Counting vs Progressions
  • Doc, I use Desert Dog's method.

    I strongly urge you to count two or more at a time - you'll get to the point where you ignore zero combinations like 10-2, or A-4. This saves a huge amount of time and makes your life much easier.

    Try holding on to the count between rounds by using your fingers (under the table, of course!). Your thumb is worth 5; left hand for negative counts, right hand for positive counts.

    I found the hardest part is counting and adding. I decided it was better to look stupid and hold on to the count, than to add quickly and loose it. Sometimes I'll just say, "how much is that?"

    There's been a lot of talk about counting down a deck quickly. If you can do it in 30 seconds or less, it's more important to practice WITH DISTRACTIONS than to improve that time.

    As for "cheating" when counting down a deck - who cares? Here's my test: remove one card from a deck. When I say "go" look at the cards any way you want. Say "stop" as soon as you're ready to tell me what the removed card is (i.e. big, small or neutral). One at a time, two as a time, all at once, I don't care. Anyway, it really doesn't matter becasue the real test is can you do it in a casino?!
  • To follow on to what Mr. Ed posted, that's why I always prefer dealers who tell you what your hand adds up to. It's easy to get confused between a running count somewhere in the teens and a hand value somewhere in the teens. (Running counts in the high twenties :D are no problem.) I've also tried keeping count on the fingers of one hand below the edge of the table. Thumb touching a different phalanx of each finger stands for a different number. Doc can explain what a phalanx is.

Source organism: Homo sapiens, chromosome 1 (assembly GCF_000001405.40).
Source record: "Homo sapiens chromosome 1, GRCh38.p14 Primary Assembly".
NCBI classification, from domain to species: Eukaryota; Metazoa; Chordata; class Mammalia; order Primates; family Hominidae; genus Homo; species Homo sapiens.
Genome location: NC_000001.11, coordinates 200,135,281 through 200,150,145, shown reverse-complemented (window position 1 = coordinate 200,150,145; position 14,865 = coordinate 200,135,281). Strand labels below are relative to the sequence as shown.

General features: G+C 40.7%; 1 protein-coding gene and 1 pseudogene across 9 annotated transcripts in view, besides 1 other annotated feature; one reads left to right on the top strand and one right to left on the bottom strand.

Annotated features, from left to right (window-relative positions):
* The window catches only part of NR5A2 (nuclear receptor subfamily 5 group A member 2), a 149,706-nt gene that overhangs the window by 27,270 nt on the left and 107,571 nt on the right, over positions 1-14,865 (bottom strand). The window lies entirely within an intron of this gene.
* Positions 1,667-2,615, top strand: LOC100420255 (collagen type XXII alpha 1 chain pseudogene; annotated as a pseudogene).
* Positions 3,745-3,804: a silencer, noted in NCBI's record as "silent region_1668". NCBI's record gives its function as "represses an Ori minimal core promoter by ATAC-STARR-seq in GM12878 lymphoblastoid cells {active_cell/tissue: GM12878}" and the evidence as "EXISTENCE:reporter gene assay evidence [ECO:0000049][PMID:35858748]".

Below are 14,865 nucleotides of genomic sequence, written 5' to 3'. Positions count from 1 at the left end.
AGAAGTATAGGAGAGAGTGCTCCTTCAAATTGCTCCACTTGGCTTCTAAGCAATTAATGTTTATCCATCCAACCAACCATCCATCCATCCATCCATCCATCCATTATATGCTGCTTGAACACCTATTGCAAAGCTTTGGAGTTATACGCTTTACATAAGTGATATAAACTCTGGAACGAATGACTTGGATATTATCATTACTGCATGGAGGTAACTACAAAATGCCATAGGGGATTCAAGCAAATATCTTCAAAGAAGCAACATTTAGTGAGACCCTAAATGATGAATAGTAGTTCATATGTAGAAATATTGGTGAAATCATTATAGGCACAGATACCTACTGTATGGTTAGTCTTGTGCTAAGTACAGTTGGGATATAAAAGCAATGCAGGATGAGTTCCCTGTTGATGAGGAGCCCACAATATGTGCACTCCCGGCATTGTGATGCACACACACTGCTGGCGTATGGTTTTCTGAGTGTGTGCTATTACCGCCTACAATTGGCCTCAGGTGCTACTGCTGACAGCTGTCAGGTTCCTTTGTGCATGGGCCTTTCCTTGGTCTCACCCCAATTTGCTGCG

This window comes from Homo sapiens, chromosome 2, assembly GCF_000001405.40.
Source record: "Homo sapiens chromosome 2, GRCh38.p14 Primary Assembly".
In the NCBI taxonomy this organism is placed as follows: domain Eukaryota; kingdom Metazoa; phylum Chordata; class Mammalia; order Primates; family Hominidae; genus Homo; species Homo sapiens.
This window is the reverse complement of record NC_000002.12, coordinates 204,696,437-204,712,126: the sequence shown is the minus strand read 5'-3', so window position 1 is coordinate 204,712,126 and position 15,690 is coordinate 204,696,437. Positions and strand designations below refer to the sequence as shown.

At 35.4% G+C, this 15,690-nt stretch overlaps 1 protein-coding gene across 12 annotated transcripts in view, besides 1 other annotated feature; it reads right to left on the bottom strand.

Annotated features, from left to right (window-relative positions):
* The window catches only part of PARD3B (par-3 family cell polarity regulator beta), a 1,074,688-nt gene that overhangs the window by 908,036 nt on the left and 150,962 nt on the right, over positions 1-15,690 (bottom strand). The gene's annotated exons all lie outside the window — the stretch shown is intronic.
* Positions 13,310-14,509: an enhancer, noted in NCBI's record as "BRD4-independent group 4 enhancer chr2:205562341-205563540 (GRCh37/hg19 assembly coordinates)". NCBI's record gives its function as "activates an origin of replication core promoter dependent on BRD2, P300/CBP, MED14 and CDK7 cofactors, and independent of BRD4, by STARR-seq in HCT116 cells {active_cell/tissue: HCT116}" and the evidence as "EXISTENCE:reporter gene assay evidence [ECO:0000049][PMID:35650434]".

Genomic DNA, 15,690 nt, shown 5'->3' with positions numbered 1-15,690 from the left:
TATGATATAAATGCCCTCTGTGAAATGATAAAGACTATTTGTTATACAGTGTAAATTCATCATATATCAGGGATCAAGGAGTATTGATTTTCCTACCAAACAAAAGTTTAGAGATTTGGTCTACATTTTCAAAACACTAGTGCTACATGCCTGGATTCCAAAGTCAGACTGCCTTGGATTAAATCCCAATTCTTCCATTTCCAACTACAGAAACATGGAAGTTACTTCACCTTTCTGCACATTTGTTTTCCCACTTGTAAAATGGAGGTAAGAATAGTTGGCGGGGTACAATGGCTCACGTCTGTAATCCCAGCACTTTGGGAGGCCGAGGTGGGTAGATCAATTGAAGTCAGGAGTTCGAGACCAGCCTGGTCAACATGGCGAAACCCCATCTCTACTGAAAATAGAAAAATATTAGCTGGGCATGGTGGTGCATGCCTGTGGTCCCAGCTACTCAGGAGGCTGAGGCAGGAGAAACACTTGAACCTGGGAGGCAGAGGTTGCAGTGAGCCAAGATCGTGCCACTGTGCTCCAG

• Its what Bug is giving Buffarino :wink:
    Thanks for the help DD and Mr Ed
  • Desert Dog, how many phalluses do you have?!? :wink:
  • Doc- First, cool new word you coined "Renezyian". I get the count the same way Desert Dog does, But you can also only count each players cards in turn. We will say you are at third base, with three other players. The only cards you look at are the TWO that first base has. If he is pat or stands, add that to the count (if needed) and now you look at the next players TWO card. If he has to hit, you just stay with him and add or subtract, ONE at a time, as needed. This way the most you will be going up or down, with your count, is TWO at a time. If player one has two small cards and takes three hits, you are still only counting his First Two cards and then One card-One card and One card. You may find this easier, or you may not. I told this to a friend that had trouble keeping the count and he said it helped him. In the heat of battle, when he tried to count the whole table, he kept counting the same cards, a second time as the hands were played.
  • Mr. Ed said:
    Desert Dog, how many phalluses do you have?!? :wink:


    More than 51% of the world's population, but the same number as most of the rest. And of course the requisite cojones to play this game. (Remember that discussion, Doc?)

    I guess I should have just said "knuckles", but have I tried keeping my thumb pressed against the inside of a knuckle and found it was easier to use the space between the knuckles, which is a phaLANX, instead.

    If I'm backcounting it's easy enough to keep the running count in my head, but in actual play, this is helpful. Full details in my soon-to-be published book, "Giving Vegas the Finger."
  • i was just thinking about this while reading your posts. wouldn't a negative progression actually be more likely to win in the long run than a positive one?